[Or, When Minutiae Attack!]

There's a perennial question that pops up on email lists and from other developers. The question goes something like this:

"This page works fine in everything except Firefox and I can't tell why... it's showing an HTML comment as raw code..."

the problem

This problem usually boils down to a quirk in the way Firefox handles HTML comments. Most browsers only treat --> as a closing comment in HTML. However, Firefox also treats any instance of -- as a closing comment.

So, if you have a comment with two or more adjacent hyphens, you're in trouble. Both of these are out:

<!-- --------------- Blah --------------- -->

Blah blah blah -- then blah.</p>

Firefox will display the comment as raw code, instead of hiding the comment and its contents. The late Netscape Navigator did this too - in fact I first saw the problem in NN4, back in 2000.

the solution

The solution is simple, even if it's not always convenient: don't put adjacent hyphens inside an HTML comment. That's fine and dandy unless you have content authors who have a habit of using two hyphens instead of an em dash!

In any case, you either need to remove the adjacent hyphens, or if it's appropriate you can convert them to more correct characters.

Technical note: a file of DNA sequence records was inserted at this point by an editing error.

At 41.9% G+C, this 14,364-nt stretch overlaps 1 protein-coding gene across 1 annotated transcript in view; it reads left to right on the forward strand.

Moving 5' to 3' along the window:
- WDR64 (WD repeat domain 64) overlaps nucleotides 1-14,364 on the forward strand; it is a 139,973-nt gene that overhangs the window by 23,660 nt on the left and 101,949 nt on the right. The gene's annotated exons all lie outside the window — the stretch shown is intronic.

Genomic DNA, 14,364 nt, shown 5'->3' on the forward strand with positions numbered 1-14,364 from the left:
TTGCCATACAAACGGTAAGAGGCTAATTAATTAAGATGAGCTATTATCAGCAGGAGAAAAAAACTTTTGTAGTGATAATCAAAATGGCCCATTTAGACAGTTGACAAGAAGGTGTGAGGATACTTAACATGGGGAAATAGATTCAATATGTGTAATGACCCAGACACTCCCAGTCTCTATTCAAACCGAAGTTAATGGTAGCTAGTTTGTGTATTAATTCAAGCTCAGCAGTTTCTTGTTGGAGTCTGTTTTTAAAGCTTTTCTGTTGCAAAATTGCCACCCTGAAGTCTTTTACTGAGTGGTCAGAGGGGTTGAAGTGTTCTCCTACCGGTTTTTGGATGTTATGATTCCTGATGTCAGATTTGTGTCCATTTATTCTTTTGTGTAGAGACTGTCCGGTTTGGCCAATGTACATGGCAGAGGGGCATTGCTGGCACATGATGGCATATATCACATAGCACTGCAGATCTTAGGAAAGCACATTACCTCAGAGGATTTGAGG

If your page's content includes double hyphens and you're not allowed to modify it, then you're not going to be able to comment blocks of it out. Yes, that is indeed annoying.

is firefox wrong?

Technically, very technically, Firefox is right. The HTML 4 specification defines "--" as the comment delimiters; while "<!" and ">" are the markup declaration delimiters. From the spec:

White space is not permitted between the markup declaration open delimiter("<!") and the comment open delimiter ("--"), but is permitted between the comment close delimiter ("--") and the markup declaration close delimiter (">"). A common error is to include a string of hyphens ("---") within a comment. Authors should avoid putting two or more adjacent hyphens inside comments.

Information that appears between comments has no special meaning (e.g., character references are not interpreted as such).

Note that comments are markup.

...so, Firefox is not "wrong". It's just following the spec to the letter (or hyphen, as the case may be). The other browsers have gone with a more human-friendly interpretation of the spec.

so are all the other browsers wrong?

I don't think the other browsers are definitively wrong either. They still comply with a different interpretation. Personally I read the specification the same way: "any instance of -- followed by > or whitespace and > is a closing comment".

According to this interpretation, "-->" and "--  >" are valid closing comments, but "-- blah" is not. It's also a reasonably logical approach to say that since a closing comment should be "-->", then the browser should ignore anything which is not "-->". That's pretty much what a comment is there for, after all - to ignore stuff.

is the spec wrong?

Well the spec can't really be "wrong" I guess. It is what it is. But in this case I think the specification is a bit illogical: